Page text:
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Discussion Starter #1
All other choices set aside: If you had to choose between a Vandoren V5 or Vandoren Optimum for pure classical playing, especially on alto sax, what would you choose and why?

The Optimum comes in 2 models: the AL3 and AL4.
The V5 comes in 14 models - but only 6 of them are considered "traditional" classical pieces, which are: A15, A17, A20, A25, A27, and A28.

Following the the chart here (http://www.vandoren.com/en/altorecap.html) I'm narrowing down the options based on the mouthpieces that allow me to play on softer reeds. Thus, I'm not going for the V5 A15 or A17. Assuming I can go with this chart, of course.

Now I'm left with the following: Optimum AL3 and AL4 vs. A20, A25, A27 and A28.

Final criteria for narrowing down: the mouthpiece has to be the most forgiving one in the upper registers. I was hoping you could help me with this.

Please help :faceinpalm:
 

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I play both AL4 and A28--and they play identically for me. The exterior is different, but the interior and facing are the same. The V5 (A28) has a slightly lower-profile beak, so it may come down to what your preference is on that. The AL3 appears to be the most popular option among college and professional players, in my observation.
 

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I have both the AL3 and AL4. The 4, which I bought first, is a little too open in my opinion for classical, but the 3 is absolutely perfect for me though. I can easily play the entire range of the horn, and the altissimo comes out with ease. Before this piece I used the Rousseau NC4 and Selmer Soloist Style C. The Optimum AL3 is by far the best classical piece I have ever played.
 

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Discussion Starter #4
Maybe I should introduce another criterion: This piece should not be similar to an S80 C* mouthpiece. So the pieces more similar to the S80 C* (are there any mouthpieces in this range that are similar) should be eliminated. I don't want to buy one of these and end up thinking: "hey, they play pretty much the same".

What one of these pieces has the largest (i.e. the most "excavated") and roundest (I think the S80 C* has a more square chamber - waiting for an to be delivered) chamber?
 

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It was my knowledge that each line offered two slightly different aesthetics. The V5's in general are considered somewhat more flexible and a tad brighter than the Optimum. The Optimum in general are thought to appeal to a more subdued, homogenous, and "French 2.0" tone quality. However, this doesn't mean that the V5's are bright 'nor the Optimums boring by any means. All have medium round chambers, but the AL3 may be just slightly larger. The primary differences are in the throat, baffle, tip, and rail designs. The _L4 models are indeed "rehashed" versions of V5 equivalents with different bodies, so Drake is correct about the A28/AL4 similarities. I believe that Vandoren wanted these models to be the same as what Claude DeLangle uses, or something to that effect.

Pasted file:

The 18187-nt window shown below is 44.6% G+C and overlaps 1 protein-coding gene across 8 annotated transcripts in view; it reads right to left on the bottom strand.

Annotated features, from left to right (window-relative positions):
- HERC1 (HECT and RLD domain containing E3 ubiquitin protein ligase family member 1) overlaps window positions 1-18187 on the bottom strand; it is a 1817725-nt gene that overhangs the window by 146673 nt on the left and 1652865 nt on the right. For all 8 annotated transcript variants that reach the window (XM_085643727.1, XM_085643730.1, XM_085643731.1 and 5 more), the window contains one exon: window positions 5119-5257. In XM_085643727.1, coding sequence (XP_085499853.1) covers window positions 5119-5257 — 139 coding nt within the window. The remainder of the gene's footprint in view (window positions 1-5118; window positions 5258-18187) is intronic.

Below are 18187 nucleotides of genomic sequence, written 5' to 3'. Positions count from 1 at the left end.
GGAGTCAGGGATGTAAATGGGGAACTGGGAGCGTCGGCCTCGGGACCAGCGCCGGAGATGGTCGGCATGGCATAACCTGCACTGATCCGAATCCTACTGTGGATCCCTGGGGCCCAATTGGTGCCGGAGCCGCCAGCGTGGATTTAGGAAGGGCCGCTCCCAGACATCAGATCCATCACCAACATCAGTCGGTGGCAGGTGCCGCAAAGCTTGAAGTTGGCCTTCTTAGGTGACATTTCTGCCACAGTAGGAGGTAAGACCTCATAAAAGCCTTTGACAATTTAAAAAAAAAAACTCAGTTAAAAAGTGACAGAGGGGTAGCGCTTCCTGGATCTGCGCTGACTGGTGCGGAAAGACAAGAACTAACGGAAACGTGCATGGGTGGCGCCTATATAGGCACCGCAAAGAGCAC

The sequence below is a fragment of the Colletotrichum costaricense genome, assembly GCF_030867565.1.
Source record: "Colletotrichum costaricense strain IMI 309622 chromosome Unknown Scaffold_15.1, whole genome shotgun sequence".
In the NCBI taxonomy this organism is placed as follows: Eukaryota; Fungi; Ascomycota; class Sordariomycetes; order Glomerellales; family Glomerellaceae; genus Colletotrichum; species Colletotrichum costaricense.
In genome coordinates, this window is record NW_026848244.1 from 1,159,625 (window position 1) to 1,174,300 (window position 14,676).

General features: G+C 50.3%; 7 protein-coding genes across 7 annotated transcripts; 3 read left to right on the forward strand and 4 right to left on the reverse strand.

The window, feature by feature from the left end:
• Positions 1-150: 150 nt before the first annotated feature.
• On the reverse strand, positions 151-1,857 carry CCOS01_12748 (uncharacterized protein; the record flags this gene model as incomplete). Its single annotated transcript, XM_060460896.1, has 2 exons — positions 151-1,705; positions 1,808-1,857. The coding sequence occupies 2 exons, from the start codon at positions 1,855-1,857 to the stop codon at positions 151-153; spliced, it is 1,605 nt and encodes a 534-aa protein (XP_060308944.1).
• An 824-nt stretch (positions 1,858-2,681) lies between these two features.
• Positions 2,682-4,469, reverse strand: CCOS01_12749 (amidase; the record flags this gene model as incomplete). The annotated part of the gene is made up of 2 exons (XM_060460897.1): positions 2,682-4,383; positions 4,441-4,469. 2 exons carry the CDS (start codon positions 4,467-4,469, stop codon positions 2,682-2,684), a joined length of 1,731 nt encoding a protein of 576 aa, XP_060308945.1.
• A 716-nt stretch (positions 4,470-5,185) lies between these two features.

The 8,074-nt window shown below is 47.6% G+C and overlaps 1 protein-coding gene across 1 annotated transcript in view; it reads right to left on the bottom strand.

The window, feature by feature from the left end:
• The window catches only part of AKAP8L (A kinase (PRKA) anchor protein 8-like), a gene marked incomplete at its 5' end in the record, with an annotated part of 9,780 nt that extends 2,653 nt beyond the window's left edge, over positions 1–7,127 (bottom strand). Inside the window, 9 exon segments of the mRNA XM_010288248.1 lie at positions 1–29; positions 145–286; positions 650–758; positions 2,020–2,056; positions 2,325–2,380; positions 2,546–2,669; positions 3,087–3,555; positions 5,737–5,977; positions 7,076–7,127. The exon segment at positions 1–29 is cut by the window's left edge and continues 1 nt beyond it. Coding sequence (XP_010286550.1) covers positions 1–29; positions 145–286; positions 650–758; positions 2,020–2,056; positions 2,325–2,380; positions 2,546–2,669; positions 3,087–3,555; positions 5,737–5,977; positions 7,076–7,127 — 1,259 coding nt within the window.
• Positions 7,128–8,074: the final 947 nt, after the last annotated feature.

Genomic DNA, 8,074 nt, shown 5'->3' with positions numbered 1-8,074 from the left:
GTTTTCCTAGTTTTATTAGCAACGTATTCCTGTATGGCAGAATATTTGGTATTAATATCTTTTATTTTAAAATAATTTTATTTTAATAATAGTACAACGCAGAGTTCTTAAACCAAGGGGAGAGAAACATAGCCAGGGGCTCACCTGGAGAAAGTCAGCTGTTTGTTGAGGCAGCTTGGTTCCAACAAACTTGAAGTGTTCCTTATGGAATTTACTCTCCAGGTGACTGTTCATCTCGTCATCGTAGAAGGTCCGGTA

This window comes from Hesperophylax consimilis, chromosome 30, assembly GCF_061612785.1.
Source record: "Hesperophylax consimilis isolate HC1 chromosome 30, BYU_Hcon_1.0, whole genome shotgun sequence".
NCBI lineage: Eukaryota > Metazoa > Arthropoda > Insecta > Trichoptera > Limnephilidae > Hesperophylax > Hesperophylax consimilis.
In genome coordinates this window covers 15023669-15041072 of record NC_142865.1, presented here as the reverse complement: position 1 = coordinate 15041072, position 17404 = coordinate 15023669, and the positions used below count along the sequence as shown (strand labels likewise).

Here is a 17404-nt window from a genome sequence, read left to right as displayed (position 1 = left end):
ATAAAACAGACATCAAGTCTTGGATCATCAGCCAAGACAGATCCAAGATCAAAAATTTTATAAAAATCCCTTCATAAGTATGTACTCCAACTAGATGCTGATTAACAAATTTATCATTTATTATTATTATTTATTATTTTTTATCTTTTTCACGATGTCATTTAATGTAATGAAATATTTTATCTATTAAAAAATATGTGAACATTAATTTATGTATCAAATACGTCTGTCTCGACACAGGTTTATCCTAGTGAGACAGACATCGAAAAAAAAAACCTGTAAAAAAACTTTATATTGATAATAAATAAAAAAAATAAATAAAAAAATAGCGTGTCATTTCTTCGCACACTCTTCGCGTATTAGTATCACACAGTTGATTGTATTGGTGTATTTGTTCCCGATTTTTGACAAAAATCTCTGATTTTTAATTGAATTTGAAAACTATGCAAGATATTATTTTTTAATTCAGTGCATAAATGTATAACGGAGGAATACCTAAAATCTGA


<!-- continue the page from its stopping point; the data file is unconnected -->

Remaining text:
Here's a potential brightness spectrum... remember that none are bright by any means, just different "modulations" on the Vandoren-French sound, as I'd like to think:
AL3, A20, A15, A25, A17, A27, A28/AL4

Vandoren's descriptions of their mouthpieces are actually quite "bang-on", I'd advise the AL3 for the darkest tone, you just might sacrifice a little volume compared to an S80, at first. You might want to take a look at the Selmer SD20, that mouthpiece has excavated sidewalls, and I don't believe that the Vandorens do.

Your milage will vary, especialy with these round chamber pieces, which are so sensitive to anatomy for tone quality.
 

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Another possible factor to reckon with if we have to be more (overly?) technical: I play a Buescher Mark IV ('29) True Tone.
Taking this into account, I'd use a Caravan large chambered mouthpiece. Bueschers love larger bores, and they DEFINITELY sound different than any S80.
 

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Another possible factor to reckon with if we have to be more (overly?) technical: I play a Buescher Mark IV ('29) True Tone.
This may well change the equation. Another option may be an S80 LT, the Larry Teal model. James Bunte at CCM sounds absolutely beautiful on his.
 

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Discussion Starter #9
Here's a potential brightness spectrum... remember that none are bright by any means, just different "modulations" on the Vandoren-French sound, as I'd like to think:
AL3, A20, A15, A25, A17, A27, A28/AL4

Vandoren's descriptions of their mouthpieces are actually quite "bang-on", I'd advise the AL3 for the darkest tone, you just might sacrifice a little volume compared to an S80, at first. You might want to take a look at the Selmer SD20, that mouthpiece has excavated sidewalls, and I don't believe that the Vandorens do.